The media reported that Palestinian Authority President Mahmoud Abbas rejected the peace proposals submitted by U.S. Secretary John Kerry. The Palestinians leaked that Abbas sent a letter to Kerry reiterating his complete opposition to the demand to recognize "Israel as a Jewish state." This was declared a "red line" the Palestinians would not cross.

This "red line" is not just about semantics, but the essence of the conflict. The Palestinian position amounts to denying the Jews the right to establish their state in their homeland. It also indicates without any doubt that the Palestinians, despite the conventional wisdom, are not ripe for reaching a historic compromise with Zionism, the Jewish national revival movement. A stable peace based on mutual recognition and ending all demands is not in the cards. The weak PA seems to accept partition of Mandatory Palestine into two states (perhaps in accordance with the stages approach championed by the Palestine Liberation Organization), but it still refrains from accepting the legitimacy of the Zionist enterprise.

This is in stark contrast to Israel, which recognized the "legitimate rights of the Palestinians" back at the September 1978 Camp David Accords, and which is ready for generous territorial concessions in order to implement a partition of the Land of Israel/Palestine. The bitter truth is that the asymmetry in the Israeli-Palestinian conflict has not changed for over a century. In essence, this ethno-religious conflict is not about territory, although it obviously has a territorial dimension, but about securing the recognition of the other side to national rights in a given territory.

Despite the image of untrustworthiness, Palestinians give great importance to the language used in the documents they are asked to sign. Yasser Arafat, generally viewed by most Israelis as an accomplished liar, refused to sign an agreement in 2000 that included a clause about an end to all demands. For him the conflict could end only by the eventual demise of Israel. Similarly, Abbas cannot bring himself to put his signature to a document which says that the Jews have returned to their homeland. 

We know that the perception of Jews being foreign invaders of Palestine is a fundamental widespread Palestinian attitude, which is instilled in the younger generations in the PA-run schools.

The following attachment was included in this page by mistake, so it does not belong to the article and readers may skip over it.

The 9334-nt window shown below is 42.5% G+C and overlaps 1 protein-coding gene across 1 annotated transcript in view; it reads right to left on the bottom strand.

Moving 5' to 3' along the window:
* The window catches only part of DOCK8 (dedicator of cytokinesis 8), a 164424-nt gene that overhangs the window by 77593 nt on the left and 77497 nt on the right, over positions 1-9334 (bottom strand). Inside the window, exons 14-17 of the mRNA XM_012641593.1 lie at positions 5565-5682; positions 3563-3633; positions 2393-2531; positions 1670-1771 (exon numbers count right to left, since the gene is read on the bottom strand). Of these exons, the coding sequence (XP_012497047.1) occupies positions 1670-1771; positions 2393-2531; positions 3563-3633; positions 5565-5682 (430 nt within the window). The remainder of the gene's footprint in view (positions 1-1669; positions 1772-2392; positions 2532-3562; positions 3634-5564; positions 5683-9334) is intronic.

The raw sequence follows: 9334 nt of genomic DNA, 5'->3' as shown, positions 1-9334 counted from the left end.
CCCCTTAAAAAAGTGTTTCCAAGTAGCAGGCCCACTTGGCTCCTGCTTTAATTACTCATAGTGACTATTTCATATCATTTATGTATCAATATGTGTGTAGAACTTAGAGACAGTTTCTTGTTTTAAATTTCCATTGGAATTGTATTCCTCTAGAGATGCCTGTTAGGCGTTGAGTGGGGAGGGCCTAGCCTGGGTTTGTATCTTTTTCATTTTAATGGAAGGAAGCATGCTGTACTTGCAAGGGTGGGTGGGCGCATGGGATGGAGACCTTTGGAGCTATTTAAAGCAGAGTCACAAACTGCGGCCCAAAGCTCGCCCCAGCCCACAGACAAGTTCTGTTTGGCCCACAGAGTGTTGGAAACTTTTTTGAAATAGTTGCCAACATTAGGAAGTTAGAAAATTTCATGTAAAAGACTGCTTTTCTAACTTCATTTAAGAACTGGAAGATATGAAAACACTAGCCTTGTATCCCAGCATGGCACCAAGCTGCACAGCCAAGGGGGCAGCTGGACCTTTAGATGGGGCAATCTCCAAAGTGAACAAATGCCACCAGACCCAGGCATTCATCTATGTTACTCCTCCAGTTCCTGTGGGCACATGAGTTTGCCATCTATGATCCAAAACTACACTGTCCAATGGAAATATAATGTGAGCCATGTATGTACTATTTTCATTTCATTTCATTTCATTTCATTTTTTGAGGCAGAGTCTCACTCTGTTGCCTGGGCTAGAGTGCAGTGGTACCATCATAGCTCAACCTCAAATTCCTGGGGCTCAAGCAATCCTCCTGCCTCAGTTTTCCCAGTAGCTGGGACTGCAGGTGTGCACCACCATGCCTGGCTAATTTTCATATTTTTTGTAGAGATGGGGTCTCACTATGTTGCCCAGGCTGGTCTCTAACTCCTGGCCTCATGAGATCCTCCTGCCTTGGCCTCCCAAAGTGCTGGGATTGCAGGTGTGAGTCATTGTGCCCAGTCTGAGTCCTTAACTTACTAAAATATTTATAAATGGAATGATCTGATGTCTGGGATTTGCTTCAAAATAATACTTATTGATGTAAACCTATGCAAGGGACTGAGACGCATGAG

The entrenchment of such attitudes is clear also by the lack of a debate among the Palestinians whether to recognize Israel as a Jewish state. Discussing Jewish rights to the Land of Israel is not conceivable in the current intra-Palestinian deliberations. Not even the so-called Palestinian moderates are calling for a debate among the Palestinians on whether to recognize the right of self-determination of the Jews in their historic homeland. Polls of Palestinians do not ask whether Israel should be recognized as a Jewish state. Normative language mentioning rights and international norms in Palestinian discourse is reserved for Palestinian demands only and is never applied in an attempt to understand what Israelis want.

The efforts of the Palestinian media to negate the Jewish past and historic links to the Temple Mount and even the Western Wall all indicate the ideological commitment to rewrite history. Palestinian archaeology is similarly used to erase all traces of Jewish presence from the land. Even Koranic sources mentioning the links of the Jews to the Land of Israel are ignored. Such Palestinian behavior serves only to prolong the conflict because it does not teach the Palestinians that Jews are part of the history of this land. All these acts are intolerable and must stop before Israel considers signing a comprehensive peace agreement.

It was a mistake not to insist on recognition of Israel being a Jewish state in the negotiations with the Palestinians in the 1990s. Prime Minister Benjamin Netanyahu understands well the need for such recognition on the part of the Palestinians to ensure a historic peace deal and his insistence on getting it in the framework of a comprehensive settlement is right on the mark.

Moreover, Palestinians are different than Egyptians or Jordanians that were not required to accept Israel as a Jewish state. They have no claims to Palestine, while it is the Palestinians and the Israelis who fight for the same piece of land. Since the Israelis recognized Palestinian legitimate rights 35 years ago, it is high time for the Palestinians to learn about the "other" with whom they are in conflict, and reciprocate if they are serious about peacemaking.

Professor Efraim Inbar is a professor of political studies at Bar-Ilan University, director of the Begin-Sadat Center for Strategic Studies and a fellow at the Middle East Forum.

Tuesday, December 10, 2013

Even Beduin Leaders like the plan!!

Whilst many international news reports have a totally negative view on the plans for the Beduin in the Negev, several brave Beduin community leaders have begun to speak-out in favor of the Prawer-Begin plan, despite threats against them from militant Israeli Arab leaders. (with thanks to DAVID M. WEINBERG 12/05/2013, full article at  http://tinyurl.com/ndxxhjc  

a)               Sheikh Odeh Zanoon is the first Negev Beduin leader to reach agreement with the State of Israel to establish a modern Beduin settlement for his tribe members, near Yeroham.